Benton’s bacon is perfect. I am convinced that when God invented bacon, this is how He wanted it to taste. When I first met Benton, I asked him why his bacon was so superior to the store-bought variety, he stated, “We do it like your grandparents would have done it. Like my grandfather did it, and like Albert Hicks did it.”

Benton’s is to bacon what Ferrari is to Volkswagen. It’s a vehicle, it’s just not in the same league. Mass-produced commercial pork bellies are injected with brine in the packing house, flash-smoked in a smoke room, and— 24 hours later— are packaged and shipped. It’s quick, it’s easy, it’s profitable, and the results taste nothing like your great-grandfather’s bacon.

The Benton process for curing and smoking bacon takes time— a minimum of five weeks. First Benton mixes together a dry-rub blend of salt and brown sugar, rubs the pork bellies, and stacks them in a 38-degree cooler for two weeks. Next, he transfers the bellies to another cooler where they hang in a 45-degree environment for a week and a half. They are then moved to an aging room for two more weeks before they are taken to Benton’s smokehouse where they spend 48 hours in an intense billowing fog of thick hickory smoke.

“You wouldn’t believe how much smoke you can generate out of an old wood-burning stove,” Benton says. I believe it because I have seen the little potbelly smoker, the smoke room, and— most importantly— I have eaten the end result.

I have written about Benton’s bacon many times over the last 15 years or so. The reader should note that it’s not like other bacon. Some people don’t get it. And most people overcook it. The fact that it has been cured and smoked for so long means that a lot of the moisture has been removed from the protein. I love crisp bacon. But when cooking Benton’s bacon, one has to remove it from the cast-iron skillet when it looks about halfway finished. This is very important. If you cook Benton’s bacon as long as you would typically cook a commercially produced bacon it will dry out, turn ashen, and be a far inferior product. Just remember that, even though it looks uncooked, you should remove it from the skillet and place it on a paper towel. Let it sit for two or three minutes, and you will then taste the most unbelievable bacon you have ever eaten.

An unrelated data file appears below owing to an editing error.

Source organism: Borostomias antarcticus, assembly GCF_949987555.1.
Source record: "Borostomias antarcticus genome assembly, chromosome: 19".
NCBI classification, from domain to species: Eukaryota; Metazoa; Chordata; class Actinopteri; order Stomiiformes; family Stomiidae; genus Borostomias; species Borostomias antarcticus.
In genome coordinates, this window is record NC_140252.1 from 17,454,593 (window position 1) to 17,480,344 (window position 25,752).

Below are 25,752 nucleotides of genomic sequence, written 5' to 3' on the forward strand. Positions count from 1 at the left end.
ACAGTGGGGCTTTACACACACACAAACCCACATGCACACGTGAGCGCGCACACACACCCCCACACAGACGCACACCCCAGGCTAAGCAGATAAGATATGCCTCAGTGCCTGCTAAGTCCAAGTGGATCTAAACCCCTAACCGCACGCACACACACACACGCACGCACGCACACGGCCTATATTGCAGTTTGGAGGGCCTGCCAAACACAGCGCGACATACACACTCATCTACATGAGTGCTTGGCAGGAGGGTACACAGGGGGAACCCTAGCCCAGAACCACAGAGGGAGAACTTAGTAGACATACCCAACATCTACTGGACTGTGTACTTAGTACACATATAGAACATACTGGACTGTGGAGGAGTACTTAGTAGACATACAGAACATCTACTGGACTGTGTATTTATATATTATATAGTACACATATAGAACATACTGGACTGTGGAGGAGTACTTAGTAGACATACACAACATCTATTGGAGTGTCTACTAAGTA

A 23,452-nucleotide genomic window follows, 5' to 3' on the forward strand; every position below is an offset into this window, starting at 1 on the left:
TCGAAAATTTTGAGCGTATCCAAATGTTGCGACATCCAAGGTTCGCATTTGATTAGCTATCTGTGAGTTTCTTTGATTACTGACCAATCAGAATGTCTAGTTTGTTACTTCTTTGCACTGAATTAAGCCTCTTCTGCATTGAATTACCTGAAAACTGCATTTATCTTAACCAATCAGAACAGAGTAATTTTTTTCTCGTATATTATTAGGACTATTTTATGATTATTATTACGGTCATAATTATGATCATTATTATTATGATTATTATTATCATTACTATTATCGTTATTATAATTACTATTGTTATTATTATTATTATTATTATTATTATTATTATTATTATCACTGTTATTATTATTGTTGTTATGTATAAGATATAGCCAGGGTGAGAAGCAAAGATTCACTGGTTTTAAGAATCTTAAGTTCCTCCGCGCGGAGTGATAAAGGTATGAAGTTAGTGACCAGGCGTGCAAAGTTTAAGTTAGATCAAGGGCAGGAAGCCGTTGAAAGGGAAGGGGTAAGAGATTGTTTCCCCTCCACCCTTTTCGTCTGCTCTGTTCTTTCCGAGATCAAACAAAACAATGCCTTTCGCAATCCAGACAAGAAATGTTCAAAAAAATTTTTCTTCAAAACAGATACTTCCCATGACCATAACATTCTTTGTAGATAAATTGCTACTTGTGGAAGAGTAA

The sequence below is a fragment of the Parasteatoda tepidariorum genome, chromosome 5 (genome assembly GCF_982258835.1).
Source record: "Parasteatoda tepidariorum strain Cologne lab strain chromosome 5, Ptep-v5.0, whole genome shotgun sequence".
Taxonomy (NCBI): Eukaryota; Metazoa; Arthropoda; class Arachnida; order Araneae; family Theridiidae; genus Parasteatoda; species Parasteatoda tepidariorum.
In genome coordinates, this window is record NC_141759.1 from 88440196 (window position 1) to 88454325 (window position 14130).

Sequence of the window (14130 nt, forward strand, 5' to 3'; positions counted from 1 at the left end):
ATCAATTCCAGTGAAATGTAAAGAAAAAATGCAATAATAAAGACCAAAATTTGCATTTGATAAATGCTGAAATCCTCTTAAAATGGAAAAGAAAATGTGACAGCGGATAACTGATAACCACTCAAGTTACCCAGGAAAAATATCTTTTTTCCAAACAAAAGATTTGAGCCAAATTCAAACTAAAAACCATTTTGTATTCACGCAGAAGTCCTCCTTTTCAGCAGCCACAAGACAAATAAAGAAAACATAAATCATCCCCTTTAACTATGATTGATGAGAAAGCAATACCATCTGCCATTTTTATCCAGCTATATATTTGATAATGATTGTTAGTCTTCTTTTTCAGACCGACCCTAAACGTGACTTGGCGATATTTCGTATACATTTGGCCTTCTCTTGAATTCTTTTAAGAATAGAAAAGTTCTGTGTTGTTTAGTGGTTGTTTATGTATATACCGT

This shut down has been hard on my friend, Allan, too. Pork producers can’t find people to work the processing plants and they’ve had to put down tens of thousands of hogs. As with other businesses, it’s more profitable to stay at home and draw the stimulus check than to go to work. Though there’s light at the end of the smoke-filled tunnel. We are several weeks away from the nation being in full production in its meatpacking plants.

So, when I look back on these past few months, I’ll have some fond memories despite the craziness in the outside world. I will have spent quality time with my wife and two children. We would have cooked together, watched sunsets together, played games together, and received unexpected gifts of bacon and ham from a friend who probably wasn’t in the best business environment to be giving away food. But that is the kind of guy that Allan Benton is. He’s solid and genuine to the core.


Benton ships anywhere in the U.S. and the bacon keeps for up to four months in the refrigerator. Benton’s Smoky Mountain Country Hams: 423-442-5003



This week’s recipe: Summer Morning Casserole